Test Lab Update – January 2015

In October 2014, I wrote an article about what I was looking to build in my new home test lab. Since then I have been hard at work setting it up and I have made a number of design changes since then. Here is an update on my progress…

Updated Network Diagram

Since October, I have bought some new hardware and have also changed my mind on the hardware I was originally going to use. Originally, I was looking at using 2 x Mac Mini Core i7 (Late 2012) with 16GB RAM as my two test lab hosts, however after I purchased my first Mac Mini and realised that even with 16GB RAM I can only have around 6 or 7 usable VMs on the Mac Mini at one time. For this reason, I decided against purchasing a second Mac Mini and rather built my own VMware ESXi White Box machine.

I have updated my network diagram to reflect all of the changes I have made, including the upgraded of my internet router to a NetGear R8000:

Testlab.com Network Design V2

ESXi White Box

In addition to being able to use 32GB RAM and a much faster and more energy efficient CPU, my white box is also used for a second purpose…. the occasional gaming machine. I ended up building VMware ESXi 5.5 on a USB Flash Drive and then installed Windows 8.1 on the SSD so that I can dual boot when required.

Before getting into the details of the build I thought I would document my requirements:

  • Smallest form factor possible
  • Lowest power consumption possible
  • As quiet as possible
  • Minimum 32GB of memory
  • Ability to install a full-sized graphics card
  • At least 3 x Gigabit Ethernet NICs
  • Be able to dual boot between ESXi and Windows
  • Has to look awesome

After much research, I decided to go with a micro-ATX sized machine that supports a full-sized GPU and a closed loop water cooling block (for quiet and efficient cooling). I also added an Intel quad port Gigabit NIC to be used in my VMware environment. Here are all of the specs of my ESXi White Box:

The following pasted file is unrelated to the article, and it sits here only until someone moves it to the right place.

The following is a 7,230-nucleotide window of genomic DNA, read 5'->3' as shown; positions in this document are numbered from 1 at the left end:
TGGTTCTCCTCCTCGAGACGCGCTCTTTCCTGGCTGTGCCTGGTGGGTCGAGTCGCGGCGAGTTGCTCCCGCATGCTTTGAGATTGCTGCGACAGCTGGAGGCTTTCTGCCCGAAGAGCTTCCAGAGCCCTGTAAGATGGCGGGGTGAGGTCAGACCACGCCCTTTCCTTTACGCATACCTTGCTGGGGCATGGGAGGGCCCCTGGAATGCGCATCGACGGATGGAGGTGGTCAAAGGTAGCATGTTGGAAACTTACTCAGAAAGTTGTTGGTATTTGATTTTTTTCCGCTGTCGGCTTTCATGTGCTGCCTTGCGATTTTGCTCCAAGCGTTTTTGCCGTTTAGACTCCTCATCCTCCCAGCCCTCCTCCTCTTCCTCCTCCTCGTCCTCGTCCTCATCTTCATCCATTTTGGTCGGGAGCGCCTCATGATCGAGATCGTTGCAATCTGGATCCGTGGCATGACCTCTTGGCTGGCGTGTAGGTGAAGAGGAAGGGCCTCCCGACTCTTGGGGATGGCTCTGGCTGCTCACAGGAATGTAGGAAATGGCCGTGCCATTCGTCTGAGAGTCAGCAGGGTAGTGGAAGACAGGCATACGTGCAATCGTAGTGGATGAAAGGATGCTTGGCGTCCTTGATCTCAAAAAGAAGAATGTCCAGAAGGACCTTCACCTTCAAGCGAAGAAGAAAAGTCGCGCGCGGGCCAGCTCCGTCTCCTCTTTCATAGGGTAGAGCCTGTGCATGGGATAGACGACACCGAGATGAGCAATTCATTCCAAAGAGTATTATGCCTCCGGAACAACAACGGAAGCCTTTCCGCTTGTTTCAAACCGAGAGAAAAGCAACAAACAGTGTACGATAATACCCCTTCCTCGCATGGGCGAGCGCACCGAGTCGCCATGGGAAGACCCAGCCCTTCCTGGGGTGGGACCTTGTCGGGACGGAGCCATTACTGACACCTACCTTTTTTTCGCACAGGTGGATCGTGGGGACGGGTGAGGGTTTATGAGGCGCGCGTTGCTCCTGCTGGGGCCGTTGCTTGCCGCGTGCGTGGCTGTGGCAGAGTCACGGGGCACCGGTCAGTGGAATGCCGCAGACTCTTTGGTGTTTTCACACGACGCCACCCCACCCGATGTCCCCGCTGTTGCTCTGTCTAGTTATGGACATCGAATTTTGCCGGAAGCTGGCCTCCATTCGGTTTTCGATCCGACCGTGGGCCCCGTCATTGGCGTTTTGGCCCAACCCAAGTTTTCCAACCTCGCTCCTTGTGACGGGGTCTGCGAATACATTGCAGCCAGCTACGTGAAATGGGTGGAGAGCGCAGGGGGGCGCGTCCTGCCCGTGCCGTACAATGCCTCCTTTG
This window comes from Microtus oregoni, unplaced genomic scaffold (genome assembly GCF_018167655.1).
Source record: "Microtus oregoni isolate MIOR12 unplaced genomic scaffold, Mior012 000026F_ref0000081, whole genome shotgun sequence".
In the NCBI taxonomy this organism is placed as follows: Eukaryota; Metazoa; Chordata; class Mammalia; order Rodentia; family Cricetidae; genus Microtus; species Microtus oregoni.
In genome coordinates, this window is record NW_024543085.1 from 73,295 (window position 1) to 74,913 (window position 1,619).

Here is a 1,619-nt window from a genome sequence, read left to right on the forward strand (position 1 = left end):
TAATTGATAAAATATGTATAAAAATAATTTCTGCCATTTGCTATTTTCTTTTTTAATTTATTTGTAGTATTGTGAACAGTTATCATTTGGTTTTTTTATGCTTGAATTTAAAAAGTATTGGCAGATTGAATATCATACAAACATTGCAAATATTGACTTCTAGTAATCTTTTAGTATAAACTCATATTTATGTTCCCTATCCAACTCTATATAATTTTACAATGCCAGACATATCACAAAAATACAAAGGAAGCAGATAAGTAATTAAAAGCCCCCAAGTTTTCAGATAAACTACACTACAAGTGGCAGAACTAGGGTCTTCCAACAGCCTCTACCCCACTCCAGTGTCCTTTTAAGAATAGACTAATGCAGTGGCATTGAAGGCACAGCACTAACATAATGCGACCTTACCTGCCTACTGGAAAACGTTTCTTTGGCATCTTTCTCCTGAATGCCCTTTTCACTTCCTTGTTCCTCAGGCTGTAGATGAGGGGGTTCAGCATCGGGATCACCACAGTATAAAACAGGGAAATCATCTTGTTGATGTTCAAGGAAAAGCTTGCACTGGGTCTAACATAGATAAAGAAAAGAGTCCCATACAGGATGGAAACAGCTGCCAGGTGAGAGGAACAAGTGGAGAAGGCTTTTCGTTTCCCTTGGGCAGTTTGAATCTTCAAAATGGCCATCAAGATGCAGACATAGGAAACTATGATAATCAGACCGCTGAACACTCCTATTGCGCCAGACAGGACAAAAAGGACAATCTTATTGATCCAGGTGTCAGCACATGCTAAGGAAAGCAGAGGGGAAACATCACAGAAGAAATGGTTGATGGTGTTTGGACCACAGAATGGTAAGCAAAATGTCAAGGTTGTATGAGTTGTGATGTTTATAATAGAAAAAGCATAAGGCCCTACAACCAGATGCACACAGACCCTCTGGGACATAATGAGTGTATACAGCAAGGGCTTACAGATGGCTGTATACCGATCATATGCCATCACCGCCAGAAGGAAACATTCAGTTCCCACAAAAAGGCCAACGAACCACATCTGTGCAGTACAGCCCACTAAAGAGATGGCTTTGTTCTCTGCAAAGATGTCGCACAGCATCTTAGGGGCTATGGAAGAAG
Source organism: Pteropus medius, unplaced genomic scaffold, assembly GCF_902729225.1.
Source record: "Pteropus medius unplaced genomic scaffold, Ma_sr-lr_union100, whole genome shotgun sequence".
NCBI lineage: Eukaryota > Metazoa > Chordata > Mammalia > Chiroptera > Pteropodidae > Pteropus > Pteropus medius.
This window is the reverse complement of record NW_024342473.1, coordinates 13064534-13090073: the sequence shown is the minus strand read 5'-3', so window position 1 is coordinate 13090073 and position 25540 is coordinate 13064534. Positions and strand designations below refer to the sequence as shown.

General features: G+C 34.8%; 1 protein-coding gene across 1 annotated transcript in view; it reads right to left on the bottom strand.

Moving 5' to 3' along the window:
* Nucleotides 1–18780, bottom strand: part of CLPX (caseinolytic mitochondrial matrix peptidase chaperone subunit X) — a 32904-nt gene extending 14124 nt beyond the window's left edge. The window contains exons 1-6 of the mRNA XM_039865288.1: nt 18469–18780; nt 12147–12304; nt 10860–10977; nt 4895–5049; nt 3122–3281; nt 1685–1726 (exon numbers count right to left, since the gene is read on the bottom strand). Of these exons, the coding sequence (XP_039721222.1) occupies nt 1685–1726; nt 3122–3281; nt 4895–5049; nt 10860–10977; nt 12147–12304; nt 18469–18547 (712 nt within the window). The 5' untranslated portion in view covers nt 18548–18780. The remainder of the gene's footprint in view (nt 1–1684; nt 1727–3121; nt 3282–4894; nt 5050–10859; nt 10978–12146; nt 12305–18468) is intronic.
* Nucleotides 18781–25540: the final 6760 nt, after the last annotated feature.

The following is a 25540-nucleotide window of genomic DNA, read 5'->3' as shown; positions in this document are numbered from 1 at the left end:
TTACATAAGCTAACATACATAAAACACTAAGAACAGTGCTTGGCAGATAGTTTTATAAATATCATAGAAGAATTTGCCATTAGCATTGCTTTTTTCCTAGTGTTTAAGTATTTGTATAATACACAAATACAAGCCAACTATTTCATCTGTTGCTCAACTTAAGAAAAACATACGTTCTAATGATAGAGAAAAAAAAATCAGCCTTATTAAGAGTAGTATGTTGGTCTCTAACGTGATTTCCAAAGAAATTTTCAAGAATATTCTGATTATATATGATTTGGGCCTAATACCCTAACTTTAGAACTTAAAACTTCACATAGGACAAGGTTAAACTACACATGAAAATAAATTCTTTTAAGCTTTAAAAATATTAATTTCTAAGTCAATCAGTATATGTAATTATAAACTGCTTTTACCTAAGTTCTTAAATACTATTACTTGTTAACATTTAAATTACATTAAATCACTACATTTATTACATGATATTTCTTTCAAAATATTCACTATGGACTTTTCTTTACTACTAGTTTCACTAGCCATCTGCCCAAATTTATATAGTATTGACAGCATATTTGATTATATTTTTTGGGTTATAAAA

• Corsair Carbide Air 240 Black Case
  • ASUS Gryphon Z97 Motherboard
  • ASUS Gryphon Z97 Amour Kit
  • Intel Core i7 4790K 4.0Ghz Quad Core CPU
  • Corsair 32GB DDR3 1600 Vengeance Pro Red
  • Samsung 840 EVO 250GB SSD
  • EVGA GTX 970 SuperClocked ACX 2.0
  • Intel Quad Port Gigabit Ethernet Controller
  • Corsair H100i CPU Water Cooler
  • Corsair SP120 Quiet 120mm Fans x 2
  • Corsair AF120 Quiet 120mm Fans x 2
  • Corsair HX750i Platinum Power Supply
  • Corsair Link Commander Mini
  • Corsair Link RGB LED Lighting Kit x 2
  • Corsair Sleeved Modular PSU Cable Kit Red
  • Corsair Sleeved Modular ATX Cable Red

I am not going explain the reason why I used each component, however if you are interested in the selection of a particular component, then send me a comment below.

Here is what the final build looks like:

Test Lab Pic 3
Test Lab Pic 4
Test Lab Pic 5

Server Rack

My other major upgrade was I a 12RU server rack which contains all of my test lab and most of my home network components. The only reason why I did this was so that my test lab was organised and clean, especially the network cables as they can get messy really quickly.

In addition to the rack, I colour coded my network cables – yellow for test lab, black for internal network. I am not going to go into too much detail, but I will say that the server rack is awesome, not only does it look really good but it keeps it dust free and relatively cool too.